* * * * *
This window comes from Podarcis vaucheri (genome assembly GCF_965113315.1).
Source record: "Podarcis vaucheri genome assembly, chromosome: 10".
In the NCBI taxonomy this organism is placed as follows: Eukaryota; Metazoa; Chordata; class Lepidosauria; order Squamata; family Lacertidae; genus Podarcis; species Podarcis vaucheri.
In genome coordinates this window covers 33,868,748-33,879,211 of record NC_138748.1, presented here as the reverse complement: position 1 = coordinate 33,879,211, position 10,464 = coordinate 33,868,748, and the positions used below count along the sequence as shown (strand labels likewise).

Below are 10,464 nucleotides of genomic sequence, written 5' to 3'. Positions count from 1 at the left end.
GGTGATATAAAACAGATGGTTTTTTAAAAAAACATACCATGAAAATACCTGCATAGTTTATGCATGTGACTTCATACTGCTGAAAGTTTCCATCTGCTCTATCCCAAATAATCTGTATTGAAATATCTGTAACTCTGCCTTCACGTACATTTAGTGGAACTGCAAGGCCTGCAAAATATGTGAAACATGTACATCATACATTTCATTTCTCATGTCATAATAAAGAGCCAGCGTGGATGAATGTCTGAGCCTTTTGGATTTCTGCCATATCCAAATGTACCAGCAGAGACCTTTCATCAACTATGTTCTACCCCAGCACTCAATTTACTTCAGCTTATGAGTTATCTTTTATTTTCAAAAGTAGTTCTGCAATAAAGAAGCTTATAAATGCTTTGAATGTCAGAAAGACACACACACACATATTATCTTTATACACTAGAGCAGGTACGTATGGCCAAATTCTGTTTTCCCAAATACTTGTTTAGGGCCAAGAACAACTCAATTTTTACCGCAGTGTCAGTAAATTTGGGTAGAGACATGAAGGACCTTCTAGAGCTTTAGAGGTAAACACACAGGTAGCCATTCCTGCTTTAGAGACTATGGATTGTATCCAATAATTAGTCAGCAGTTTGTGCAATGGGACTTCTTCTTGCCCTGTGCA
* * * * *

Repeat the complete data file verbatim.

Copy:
This window comes from Podarcis vaucheri (genome assembly GCF_965113315.1).
Source record: "Podarcis vaucheri genome assembly, chromosome: 10".
In the NCBI taxonomy this organism is placed as follows: Eukaryota; Metazoa; Chordata; class Lepidosauria; order Squamata; family Lacertidae; genus Podarcis; species Podarcis vaucheri.
In genome coordinates this window covers 33,868,748-33,879,211 of record NC_138748.1, presented here as the reverse complement: position 1 = coordinate 33,879,211, position 10,464 = coordinate 33,868,748, and the positions used below count along the sequence as shown (strand labels likewise).

Below are 10,464 nucleotides of genomic sequence, written 5' to 3'. Positions count from 1 at the left end.
GGTGATATAAAACAGATGGTTTTTTAAAAAAACATACCATGAAAATACCTGCATAGTTTATGCATGTGACTTCATACTGCTGAAAGTTTCCATCTGCTCTATCCCAAATAATCTGTATTGAAATATCTGTAACTCTGCCTTCACGTACATTTAGTGGAACTGCAAGGCCTGCAAAATATGTGAAACATGTACATCATACATTTCATTTCTCATGTCATAATAAAGAGCCAGCGTGGATGAATGTCTGAGCCTTTTGGATTTCTGCCATATCCAAATGTACCAGCAGAGACCTTTCATCAACTATGTTCTACCCCAGCACTCAATTTACTTCAGCTTATGAGTTATCTTTTATTTTCAAAAGTAGTTCTGCAATAAAGAAGCTTATAAATGCTTTGAATGTCAGAAAGACACACACACACATATTATCTTTATACACTAGAGCAGGTACGTATGGCCAAATTCTGTTTTCCCAAATACTTGTTTAGGGCCAAGAACAACTCAATTTTTACCGCAGTGTCAGTAAATTTGGGTAGAGACATGAAGGACCTTCTAGAGCTTTAGAGGTAAACACACAGGTAGCCATTCCTGCTTTAGAGACTATGGATTGTATCCAATAATTAGTCAGCAGTTTGTGCAATGGGACTTCTTCTTGCCCTGTGCA